W3C home > Mailing lists > Public > public-lod@w3.org > February 2012

Re: PURLs don't matter, at least in the LOD world

From: David Wood <david@3roundstones.com>
Date: Fri, 17 Feb 2012 19:02:28 -0500
Cc: "public-lod@w3.org" <public-lod@w3.org>
Message-Id: <9A5BF756-CE1F-4C0F-B5FC-EC841729F1D4@3roundstones.com>
To: Hugh Glaser <hg@ecs.soton.ac.uk>
Hi Hugh,

There are several aspects to PURLs that I think are relevant to LOD.  Some of them are:

- PURLs allow a general Web user to curate the location of a persistent identifier without needing administrative access to a DNS server, an Apache server or other non-user-oriented technology.  For many people, this is a big deal.

- PURLs allow for the implementation of http-range-14 (303) redirection without the need for administrator-level access to technology.

- "Partial" PURLs allow for the assignment of bulk persistent identifiers to classes of data (e.g. data set or database aggregation) with a minimum of administrative overhead.

- PURL Federation (currently in Beta, see [1]) allows for long-term persistence to be offered for identifiers in the face of changing hosting providers.

We are also in process of making Callimachus [2] into a PURL server specifically designed for the LOD community.  That will allow PURLs to fit more naturally with Linked Data in its various forms.

PURLs have historically been used by the library community (e.g. OCLC, a number of universities and e.g. the US Government Printing Office, which uses them to manage persistent Web addresses for US Government documents regardless of physical location).  However, their use by LOD developers seems to be mostly (but not always) for persistence of vocabularies.  Given that vocabulary developers have often hosted their vocabularies on fungible Web hosting providers but LOD applications and users often hard-code vocabulary URLs into their offerings, this use of PURLs seems particularly appropriate to me.

Given what I personally know of the state of US Government agencies, I'll take your bet whether the Web services of the Library of Congress or OCLC lasts longer :)  You might look back at the tortured history of id.loc.gov before we agree to a figure.

Regards,
Dave
--
David Wood, Ph.D.
3 Round Stones
http://3roundstones.com
Cell: +1 540 538 9137

[1]  http://purlz.org
[2]  http://callimachusproject.org


On Feb 17, 2012, at 13:48, Hugh Glaser wrote:

> (Sorry if there is a paper/discussion on this that I have missed somewhere. And I may have some of this wrong, as I have essentially not used PURLs.)
> M Scott Marshall and others' comments have prompted me to put pen to paper and ask what the list thinks on this.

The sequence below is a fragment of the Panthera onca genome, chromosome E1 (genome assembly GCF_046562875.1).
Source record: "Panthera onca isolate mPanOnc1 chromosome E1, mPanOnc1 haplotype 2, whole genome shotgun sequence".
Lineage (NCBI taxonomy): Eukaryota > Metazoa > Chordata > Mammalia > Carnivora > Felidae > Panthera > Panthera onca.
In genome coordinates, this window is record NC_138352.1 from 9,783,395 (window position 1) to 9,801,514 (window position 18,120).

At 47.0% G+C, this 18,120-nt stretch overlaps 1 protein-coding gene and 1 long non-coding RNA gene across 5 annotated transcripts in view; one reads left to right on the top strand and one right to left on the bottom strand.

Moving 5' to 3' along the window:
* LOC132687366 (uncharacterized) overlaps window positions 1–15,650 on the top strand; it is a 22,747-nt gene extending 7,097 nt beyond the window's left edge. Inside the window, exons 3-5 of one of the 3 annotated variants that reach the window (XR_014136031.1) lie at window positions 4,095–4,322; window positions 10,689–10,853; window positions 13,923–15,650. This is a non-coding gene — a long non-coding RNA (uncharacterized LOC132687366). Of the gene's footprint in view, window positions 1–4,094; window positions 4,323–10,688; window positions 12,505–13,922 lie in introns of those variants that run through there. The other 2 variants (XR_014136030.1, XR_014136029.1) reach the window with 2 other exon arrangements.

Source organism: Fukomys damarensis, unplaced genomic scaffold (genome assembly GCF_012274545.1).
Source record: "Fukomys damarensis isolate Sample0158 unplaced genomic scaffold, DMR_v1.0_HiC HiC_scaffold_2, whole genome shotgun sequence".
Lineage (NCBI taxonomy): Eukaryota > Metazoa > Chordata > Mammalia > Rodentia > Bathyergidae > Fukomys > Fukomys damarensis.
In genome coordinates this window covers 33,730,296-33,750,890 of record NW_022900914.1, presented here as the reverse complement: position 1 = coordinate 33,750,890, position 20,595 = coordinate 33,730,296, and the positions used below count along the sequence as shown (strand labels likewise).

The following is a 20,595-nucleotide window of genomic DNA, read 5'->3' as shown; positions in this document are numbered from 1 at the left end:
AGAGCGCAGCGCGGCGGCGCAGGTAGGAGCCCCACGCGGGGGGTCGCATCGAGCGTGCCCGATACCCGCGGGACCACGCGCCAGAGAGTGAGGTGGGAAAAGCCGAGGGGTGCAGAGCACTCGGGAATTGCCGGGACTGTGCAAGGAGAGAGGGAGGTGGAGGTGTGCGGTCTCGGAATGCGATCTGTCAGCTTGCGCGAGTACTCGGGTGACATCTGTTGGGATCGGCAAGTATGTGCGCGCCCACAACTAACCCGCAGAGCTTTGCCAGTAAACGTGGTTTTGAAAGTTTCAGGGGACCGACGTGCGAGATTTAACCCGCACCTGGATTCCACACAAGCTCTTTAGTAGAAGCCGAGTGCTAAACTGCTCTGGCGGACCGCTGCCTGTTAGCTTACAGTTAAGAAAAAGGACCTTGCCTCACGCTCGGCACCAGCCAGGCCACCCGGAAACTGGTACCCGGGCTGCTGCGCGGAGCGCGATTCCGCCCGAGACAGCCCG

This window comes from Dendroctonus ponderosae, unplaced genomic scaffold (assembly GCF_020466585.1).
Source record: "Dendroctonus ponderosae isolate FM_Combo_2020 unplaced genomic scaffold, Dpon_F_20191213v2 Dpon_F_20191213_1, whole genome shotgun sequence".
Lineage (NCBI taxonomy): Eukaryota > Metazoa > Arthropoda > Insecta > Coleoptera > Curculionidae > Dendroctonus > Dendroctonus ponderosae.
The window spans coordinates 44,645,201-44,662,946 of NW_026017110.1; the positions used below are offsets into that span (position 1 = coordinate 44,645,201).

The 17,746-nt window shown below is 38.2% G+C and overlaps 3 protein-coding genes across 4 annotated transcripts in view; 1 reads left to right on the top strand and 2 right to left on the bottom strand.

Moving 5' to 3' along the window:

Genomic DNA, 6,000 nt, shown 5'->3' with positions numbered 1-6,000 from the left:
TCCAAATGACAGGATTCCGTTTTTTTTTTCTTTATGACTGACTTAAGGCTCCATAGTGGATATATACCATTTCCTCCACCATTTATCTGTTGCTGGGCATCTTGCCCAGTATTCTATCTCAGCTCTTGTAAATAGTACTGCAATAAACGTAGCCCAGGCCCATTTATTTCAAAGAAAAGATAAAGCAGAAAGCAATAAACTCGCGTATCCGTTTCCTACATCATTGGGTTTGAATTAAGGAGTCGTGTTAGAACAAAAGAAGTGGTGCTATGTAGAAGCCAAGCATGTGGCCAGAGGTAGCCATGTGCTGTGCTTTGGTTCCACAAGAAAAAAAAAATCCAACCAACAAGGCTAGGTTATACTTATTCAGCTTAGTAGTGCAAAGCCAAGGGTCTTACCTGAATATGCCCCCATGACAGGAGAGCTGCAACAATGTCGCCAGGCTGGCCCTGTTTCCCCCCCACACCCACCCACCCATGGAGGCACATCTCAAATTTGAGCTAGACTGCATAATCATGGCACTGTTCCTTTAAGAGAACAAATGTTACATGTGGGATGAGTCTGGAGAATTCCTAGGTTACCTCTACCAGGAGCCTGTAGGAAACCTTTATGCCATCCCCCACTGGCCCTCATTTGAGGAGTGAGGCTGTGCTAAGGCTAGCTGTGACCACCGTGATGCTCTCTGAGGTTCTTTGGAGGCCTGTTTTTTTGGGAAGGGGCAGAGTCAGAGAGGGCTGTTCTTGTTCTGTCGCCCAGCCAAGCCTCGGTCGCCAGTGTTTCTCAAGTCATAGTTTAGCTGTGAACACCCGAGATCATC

> 
> It has long puzzled me why people seem to think that PURLs (and Handles, etc.) solve some actual problem.
> Leaving aside the question of whether it actually adds extra fragility as to whether purl.org will continue to exist.
> (Personally I would bet the Library of Congress will last longer than purl.org, but I would have to wait too long to collect on the bet to make it worthwhile.)
> 
> In the Linked Data world, at least, what does a PURL give protection from?
> 
> Let's say I have http://dbpedia.org/resource/Tokyo. I can:
> a) Use the URI without any URI resolution at all, and it is really useful to do so (as commented, foaf:name is used a lot, and it does not depend on anything being at the other end to resolve to);
> b) I can resolve to find out what DBPedia thinks it "means" (returns as RDF);
> c) I can use it as an ID for another source to find out what that other source thinks it "means".
> 
> Now let's say dbpedia.org goes Phut!
> What I lose is facility (b)
> 
> What happens if I have http://purl.org/dbpedia/Tokyo, which is set to go to http://dbpedia.org/resource/Tokyo?
> I have (a), (b) and (c) as before.
> Now if dbpedia.org goes Phut!, we are in exactly the same situation - (b) gets lost.
> 
> Both of these situation can be fixed by persuading someone (the registrar for dbpedia.org or the purl.org organisers respectively) to allow someone else to take over purl.org/dbpedia or dbpedia.org respectively.
> But once dbpedia.org goes Phut!, you get a dead link whatever you do, until someone takes it over.
> 
> Not much to be gained for the overheads of having the purl?
> 
> I can see that in the Web of Text, a URI that has gone 404 is rather painful.
> And I know that people who have curated data find dying links painful, and seem to find Handles etc some sort of comfort for their concerns, even though they don't necessarily solve the perceived problem, in my view.
> But in the Web of Data, given a good guess at somewhere else (such as the LoC, or even the Virtuoso endpoint or sameAs.org), I stand a good chance of finding a skos:*Match or even an owl:sameAs that will get me back on track again.
> 
> Is there something I am missing about PURLs?
> 
> Best
> Hugh
> -- 
> Hugh Glaser,  
>             Web and Internet Science
>             Electronics and Computer Science,
>             University of Southampton,
>             Southampton SO17 1BJ
> Work: +44 23 8059 3670, Fax: +44 23 8059 3045
> Mobile: +44 75 9533 4155 , Home: +44 23 8061 5652
> http://www.ecs.soton.ac.uk/~hg/
> 
> 
Received on Saturday, 18 February 2012 00:03:00 UTC

This archive was generated by hypermail 2.3.1 : Sunday, 31 March 2013 14:24:37 UTC